MEDAN – The Tropical Peat Research Laboratory Unit (TPRL) under the Chief Minister’s Department in Sarawak, Malaysia, is ready to help Indonesia overcome the problem of peat fires, by transferring its peat soil management technology to them.
Its director, Dr Lulie Melling said the cooperation would also help solve the haze problem which has affected the socio-economy and health of citizens in the region.
“One of the most appropriate methods to resolve the problem of peat fires is by compacting the soil using excavators and this will consolidate the peat soil.
“Consolidating the soil will increase the soil bulk density and increase the moisture holding capacity of the soil. The moisture content of the peat soil is increased via a better capillary rise of the soil, thus, at the same time, it will moisten the peat to prevent the occurrence of fire,” she told Bernama here recently.
She said TPRL recently received a visit from journalists and oil palm entrepreneurs to learn, and see how the method is being implemented in Sarawak.
Lulie said Indonesia was keen to learn the methods of managing peat in Sarawak, as the state did not have the problem of peat fires, eventhough it was just next to Kalimantan.
The Kalimantan province in Indonesia is among the regions facing the most serious problems due to peat fires, with the Air Pollution Index (API) in several areas reported to be more than 2,000, where an API of more than 300 is already considered hazardous.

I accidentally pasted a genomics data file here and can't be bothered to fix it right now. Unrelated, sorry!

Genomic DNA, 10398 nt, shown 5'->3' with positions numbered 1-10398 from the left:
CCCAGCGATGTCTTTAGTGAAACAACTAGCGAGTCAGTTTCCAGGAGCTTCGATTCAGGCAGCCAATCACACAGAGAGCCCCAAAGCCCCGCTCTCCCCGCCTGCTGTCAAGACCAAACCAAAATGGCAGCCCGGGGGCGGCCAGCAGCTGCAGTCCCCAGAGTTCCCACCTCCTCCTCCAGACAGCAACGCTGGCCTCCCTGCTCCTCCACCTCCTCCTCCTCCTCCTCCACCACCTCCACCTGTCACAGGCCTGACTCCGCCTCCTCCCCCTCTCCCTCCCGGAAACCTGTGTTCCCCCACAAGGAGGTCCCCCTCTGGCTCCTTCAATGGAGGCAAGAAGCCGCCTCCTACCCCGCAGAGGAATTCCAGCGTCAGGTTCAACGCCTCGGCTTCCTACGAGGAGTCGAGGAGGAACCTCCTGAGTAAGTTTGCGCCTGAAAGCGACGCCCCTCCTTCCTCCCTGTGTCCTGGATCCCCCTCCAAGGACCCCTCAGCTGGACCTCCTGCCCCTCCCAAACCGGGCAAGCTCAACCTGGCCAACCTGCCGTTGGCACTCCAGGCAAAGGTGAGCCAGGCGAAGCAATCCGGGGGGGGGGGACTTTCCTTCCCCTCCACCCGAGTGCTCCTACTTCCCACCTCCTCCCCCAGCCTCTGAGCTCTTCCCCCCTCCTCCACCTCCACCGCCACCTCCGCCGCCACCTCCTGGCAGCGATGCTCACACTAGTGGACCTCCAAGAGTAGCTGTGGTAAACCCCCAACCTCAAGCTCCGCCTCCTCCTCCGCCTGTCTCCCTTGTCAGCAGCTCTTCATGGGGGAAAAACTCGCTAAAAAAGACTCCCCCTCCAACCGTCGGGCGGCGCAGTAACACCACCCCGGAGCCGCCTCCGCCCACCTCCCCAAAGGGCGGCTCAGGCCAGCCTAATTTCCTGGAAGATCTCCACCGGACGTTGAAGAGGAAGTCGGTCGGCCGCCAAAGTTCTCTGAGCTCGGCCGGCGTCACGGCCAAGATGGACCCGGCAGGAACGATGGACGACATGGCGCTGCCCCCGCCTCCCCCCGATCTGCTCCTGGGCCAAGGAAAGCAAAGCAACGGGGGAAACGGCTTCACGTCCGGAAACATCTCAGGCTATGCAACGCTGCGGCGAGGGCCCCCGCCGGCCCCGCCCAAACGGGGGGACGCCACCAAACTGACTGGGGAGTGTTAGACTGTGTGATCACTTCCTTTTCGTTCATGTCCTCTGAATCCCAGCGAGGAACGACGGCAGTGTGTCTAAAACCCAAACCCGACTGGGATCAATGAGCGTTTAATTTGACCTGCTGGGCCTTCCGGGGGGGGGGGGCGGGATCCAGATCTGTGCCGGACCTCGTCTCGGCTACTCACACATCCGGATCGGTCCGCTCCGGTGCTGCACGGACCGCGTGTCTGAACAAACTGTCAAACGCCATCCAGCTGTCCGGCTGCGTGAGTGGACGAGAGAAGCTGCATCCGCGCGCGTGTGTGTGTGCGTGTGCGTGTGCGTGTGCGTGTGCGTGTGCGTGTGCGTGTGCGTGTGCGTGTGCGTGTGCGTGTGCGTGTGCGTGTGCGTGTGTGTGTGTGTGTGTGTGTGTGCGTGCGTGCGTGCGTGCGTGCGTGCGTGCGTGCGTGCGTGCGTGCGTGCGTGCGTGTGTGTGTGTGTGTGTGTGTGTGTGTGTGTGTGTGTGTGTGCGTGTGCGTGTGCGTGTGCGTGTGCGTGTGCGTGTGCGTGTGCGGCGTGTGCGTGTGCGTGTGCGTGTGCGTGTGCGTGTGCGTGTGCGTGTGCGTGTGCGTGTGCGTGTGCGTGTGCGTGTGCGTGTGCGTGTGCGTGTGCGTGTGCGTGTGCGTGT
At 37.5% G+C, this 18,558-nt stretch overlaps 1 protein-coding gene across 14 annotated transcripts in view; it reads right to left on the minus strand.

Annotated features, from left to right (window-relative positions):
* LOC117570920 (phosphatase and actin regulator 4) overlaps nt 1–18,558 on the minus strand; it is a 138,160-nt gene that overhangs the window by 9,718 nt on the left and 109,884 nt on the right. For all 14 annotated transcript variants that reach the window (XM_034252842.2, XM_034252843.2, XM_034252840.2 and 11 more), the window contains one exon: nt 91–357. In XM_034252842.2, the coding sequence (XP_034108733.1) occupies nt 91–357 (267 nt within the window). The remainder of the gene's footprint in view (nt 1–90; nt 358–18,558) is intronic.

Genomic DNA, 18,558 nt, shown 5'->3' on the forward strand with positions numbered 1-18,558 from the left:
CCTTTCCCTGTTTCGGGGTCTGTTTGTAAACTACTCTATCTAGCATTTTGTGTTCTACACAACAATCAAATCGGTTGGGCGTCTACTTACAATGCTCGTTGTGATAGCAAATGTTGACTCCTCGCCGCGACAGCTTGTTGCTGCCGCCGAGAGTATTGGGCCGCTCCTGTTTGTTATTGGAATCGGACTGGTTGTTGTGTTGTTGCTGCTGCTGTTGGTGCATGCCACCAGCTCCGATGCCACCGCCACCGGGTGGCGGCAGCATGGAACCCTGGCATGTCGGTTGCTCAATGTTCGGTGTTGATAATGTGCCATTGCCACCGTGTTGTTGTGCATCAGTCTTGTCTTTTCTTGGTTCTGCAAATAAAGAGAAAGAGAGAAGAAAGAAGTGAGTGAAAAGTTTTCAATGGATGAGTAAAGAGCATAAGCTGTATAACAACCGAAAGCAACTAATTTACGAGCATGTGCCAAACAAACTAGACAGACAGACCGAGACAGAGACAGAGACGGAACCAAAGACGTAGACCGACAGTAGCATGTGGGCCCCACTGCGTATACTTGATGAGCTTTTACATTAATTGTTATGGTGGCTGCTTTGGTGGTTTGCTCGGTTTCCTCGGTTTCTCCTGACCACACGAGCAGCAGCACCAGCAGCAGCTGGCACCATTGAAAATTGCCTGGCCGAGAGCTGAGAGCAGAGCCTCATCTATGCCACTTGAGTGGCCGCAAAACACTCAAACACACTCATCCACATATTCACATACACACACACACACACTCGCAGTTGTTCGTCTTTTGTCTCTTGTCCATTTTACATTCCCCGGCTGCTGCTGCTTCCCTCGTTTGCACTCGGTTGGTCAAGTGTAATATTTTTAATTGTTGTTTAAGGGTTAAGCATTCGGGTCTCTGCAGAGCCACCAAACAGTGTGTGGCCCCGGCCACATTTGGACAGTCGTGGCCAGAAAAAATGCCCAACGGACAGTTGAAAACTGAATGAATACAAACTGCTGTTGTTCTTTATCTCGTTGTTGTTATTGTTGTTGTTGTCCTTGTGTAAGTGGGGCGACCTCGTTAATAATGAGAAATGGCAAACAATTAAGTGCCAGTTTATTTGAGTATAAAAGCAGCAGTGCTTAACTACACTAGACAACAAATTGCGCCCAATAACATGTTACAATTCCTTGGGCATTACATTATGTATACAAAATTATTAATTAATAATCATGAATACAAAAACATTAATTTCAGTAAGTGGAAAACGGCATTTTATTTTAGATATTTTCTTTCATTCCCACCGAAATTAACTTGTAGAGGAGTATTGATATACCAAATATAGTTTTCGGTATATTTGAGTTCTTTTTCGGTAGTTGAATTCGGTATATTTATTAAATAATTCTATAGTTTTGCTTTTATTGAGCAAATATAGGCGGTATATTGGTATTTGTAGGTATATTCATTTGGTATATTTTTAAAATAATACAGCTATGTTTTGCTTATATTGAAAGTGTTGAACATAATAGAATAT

“However, the fires do not occur in Sarawak, and the actual way to overcome the (peat) fires is by managing the soil,” she said.
She said there were certain parties who had proposed ways to overcome or methods of putting out fires more effectively in case it occurred, however, it did not solve the underlying problem.
“This is because peat is very porous, and it causes the soil to become dry and easily flammable, and as such, the compacting method is the most appropriate as a precautionary measure,” she said.
Lulie said the soil compacting method was carried out by draining the peat, compacting it, and then controlling water levels to ensure good soil conditions and moisture levels were maintained.
She said that the compact and moist peat would also become more fertile and be able to yield better oil palm crop in the long term.
“The soil compacting method can also be carried out at farms with existing crops, and we have the means to do so,” she said.
Indonesia has more than 4,000,000 hectares of abandoned peatland, she said, and would contribute to forest fires if they were not properly managed from now.
In October last year, Malaysian Prime Minister Datuk Seri Najib Tun Razak met Indonesian President Joko Widodo, and offered to help overcome the problem of peat fires in the country, as they had also caused serious haze issues in Malaysia. – BERNAMA